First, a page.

• Assessing external partners based on the audience matching rate: Building the right partner synergies requires thorough scrutiny of both sides – the most efficient partners and audiences. 

How to get started with a data clean room?

Data clean rooms provide the right technical environment to apply your first-party data before interacting with other data sets. There are precise requirements to fulfill in order to connect CRM solutions to it. They need good quality data and good data governance to be used to the fullest, which may entail hiring data scientists and an analytics team to manage clean rooms. 

To get you started in your setup, please consider the following: 

  • If you have already set your own tech stack, which clean room is compatible with it? If you have not started your first-party data collection, you may need to consider choosing your tech stack and clean room accordingly.
  • If you use the service of a network agency, which solution are they powered by? Most agencies have chosen a partner to power their media buys, it is worth checking with them. 
  • How competent is your current data science team in terms of leveraging the system? Clean rooms require specific efforts and their power needs technical skills to be properly unleashed.
  • Do not underestimate the legal aspects of data privacy and data sharing. It takes time and should be anticipated as part of all partners’ negotiations. 

There are multiple providers in the market who help to set up a data clean room and analyze the various requirements and options available. We are there for you if you need first-hand help.

What are distributed clean rooms?

“Distributed”, or “decentralized” clean rooms means that different partners keep their databases on different platforms without the need to migrate, share or centralize the data – it can still be analyzed in a seamless way.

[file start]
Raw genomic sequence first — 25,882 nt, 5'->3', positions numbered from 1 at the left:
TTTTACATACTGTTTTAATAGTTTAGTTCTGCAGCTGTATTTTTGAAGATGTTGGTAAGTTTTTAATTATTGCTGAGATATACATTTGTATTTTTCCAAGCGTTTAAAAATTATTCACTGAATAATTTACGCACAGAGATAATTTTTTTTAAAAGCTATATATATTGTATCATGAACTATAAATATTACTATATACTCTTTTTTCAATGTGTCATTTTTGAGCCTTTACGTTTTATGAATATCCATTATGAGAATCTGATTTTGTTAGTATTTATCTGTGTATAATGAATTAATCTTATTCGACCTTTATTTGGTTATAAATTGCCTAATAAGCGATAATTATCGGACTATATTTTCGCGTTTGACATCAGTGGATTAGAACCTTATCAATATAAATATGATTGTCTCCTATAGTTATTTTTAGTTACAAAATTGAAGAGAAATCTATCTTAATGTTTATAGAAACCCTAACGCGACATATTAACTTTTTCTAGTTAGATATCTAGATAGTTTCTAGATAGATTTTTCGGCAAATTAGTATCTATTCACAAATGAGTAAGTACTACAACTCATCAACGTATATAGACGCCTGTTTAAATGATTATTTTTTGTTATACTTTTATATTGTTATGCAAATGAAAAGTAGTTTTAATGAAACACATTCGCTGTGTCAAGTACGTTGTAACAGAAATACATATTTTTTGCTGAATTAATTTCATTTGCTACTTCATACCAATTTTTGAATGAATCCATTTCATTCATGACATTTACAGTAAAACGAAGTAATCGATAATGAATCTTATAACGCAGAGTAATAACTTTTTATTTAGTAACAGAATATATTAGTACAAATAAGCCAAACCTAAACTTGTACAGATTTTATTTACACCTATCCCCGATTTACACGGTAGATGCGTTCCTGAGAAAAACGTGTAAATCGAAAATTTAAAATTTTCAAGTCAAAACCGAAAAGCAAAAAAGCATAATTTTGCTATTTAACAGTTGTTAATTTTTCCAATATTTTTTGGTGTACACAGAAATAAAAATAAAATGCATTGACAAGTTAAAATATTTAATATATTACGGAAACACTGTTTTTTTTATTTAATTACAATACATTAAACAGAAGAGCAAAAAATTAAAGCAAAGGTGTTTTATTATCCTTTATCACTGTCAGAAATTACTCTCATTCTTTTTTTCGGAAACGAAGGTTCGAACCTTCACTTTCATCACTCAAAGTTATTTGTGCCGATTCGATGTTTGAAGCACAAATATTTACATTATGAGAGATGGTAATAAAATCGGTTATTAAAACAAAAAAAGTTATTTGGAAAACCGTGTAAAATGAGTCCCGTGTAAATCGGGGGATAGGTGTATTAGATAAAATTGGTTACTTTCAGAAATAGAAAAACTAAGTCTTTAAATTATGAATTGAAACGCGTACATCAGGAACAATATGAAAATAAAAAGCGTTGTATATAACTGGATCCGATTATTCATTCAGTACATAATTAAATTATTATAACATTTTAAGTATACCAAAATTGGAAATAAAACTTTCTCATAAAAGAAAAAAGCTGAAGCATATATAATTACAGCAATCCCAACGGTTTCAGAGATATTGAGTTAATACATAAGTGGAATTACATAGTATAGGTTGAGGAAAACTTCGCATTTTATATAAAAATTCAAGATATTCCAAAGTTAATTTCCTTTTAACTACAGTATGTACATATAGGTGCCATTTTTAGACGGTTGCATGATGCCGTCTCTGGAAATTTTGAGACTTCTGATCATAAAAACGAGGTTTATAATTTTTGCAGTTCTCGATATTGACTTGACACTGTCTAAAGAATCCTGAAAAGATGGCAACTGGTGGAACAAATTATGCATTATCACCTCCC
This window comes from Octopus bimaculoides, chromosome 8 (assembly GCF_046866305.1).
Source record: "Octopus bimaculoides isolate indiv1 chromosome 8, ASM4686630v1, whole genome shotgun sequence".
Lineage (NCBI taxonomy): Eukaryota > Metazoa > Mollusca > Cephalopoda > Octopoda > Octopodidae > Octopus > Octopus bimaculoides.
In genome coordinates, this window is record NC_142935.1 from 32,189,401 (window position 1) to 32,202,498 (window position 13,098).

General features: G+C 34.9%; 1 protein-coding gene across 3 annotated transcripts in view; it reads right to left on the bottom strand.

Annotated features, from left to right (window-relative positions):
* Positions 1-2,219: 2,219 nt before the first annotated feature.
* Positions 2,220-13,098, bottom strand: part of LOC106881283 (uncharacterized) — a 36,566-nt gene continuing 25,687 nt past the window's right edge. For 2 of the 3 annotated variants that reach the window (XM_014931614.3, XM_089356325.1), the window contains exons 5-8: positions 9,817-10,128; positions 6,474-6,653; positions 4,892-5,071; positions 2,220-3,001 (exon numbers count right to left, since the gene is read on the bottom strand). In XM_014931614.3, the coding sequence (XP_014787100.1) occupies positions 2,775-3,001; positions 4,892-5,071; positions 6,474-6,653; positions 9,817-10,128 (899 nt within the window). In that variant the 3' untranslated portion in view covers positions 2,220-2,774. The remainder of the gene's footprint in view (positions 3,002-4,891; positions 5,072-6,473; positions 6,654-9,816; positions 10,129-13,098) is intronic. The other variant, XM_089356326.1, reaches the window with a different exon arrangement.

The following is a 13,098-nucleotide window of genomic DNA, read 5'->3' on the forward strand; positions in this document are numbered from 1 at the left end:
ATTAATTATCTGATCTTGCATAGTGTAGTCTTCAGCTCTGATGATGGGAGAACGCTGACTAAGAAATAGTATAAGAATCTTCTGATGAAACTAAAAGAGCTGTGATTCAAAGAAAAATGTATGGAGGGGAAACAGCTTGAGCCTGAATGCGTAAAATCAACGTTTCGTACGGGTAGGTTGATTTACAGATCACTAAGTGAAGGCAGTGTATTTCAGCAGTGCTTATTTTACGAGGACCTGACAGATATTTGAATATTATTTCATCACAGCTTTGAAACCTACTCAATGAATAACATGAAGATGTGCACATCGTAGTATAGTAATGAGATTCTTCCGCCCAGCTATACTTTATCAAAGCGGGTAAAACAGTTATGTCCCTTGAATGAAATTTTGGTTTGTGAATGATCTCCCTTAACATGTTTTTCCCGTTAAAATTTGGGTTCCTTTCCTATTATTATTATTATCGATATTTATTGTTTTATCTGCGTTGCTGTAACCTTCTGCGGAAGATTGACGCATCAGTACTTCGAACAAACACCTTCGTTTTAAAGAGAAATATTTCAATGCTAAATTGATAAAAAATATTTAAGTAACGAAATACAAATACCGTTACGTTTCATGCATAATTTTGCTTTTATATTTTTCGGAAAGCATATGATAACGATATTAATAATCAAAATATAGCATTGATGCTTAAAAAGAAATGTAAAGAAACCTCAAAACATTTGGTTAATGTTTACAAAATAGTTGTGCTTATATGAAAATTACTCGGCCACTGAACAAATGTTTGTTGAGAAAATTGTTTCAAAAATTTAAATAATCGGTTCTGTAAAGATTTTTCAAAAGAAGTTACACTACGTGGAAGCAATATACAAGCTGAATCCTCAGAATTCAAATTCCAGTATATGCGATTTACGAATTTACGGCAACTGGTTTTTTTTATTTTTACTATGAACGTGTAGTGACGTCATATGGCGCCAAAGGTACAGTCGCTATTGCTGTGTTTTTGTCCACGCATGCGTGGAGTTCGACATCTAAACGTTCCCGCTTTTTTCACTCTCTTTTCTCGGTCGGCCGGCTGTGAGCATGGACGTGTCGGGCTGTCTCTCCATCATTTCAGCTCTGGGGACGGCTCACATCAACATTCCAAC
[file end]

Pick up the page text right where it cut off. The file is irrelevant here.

This concept is relatively new. For example, InfoSum lets advertisers load their CRM data into a personal “Bunker” whereas media owners can upload their addressable audience data into another “Bunker”. After that, multiple Bunkers can be virtually connected through anonymous mathematical representations, which enables audience matching and subsequent comparison of conversions to advertising exposure to attribute new conversions to specific channels and measure the efficiency of the campaign. 

Data Clean Rooms MMT
©Kim Heisler

Image based on Merkel’s graphic

This distributed setup, however, implies difficulties with governance and security and should be handled professionally.

What are the deficiencies of data clean rooms?

Most data clean rooms nowadays are still limited to one specific platform, which means marketers cannot gain a full picture of a customer’s journey or trace cross-platform attribution.

For example, the walled gardens only allow the use of their data on their own platform, thus forcing advertisers to focus their budgets on respective channels. But that may change in the future – and we will make sure we keep you posted. Stay tuned! 

Sources:

Special thanks to Lily T. who provided me with insider tips on clean rooms considerations.

Some data clean rooms are available on the market: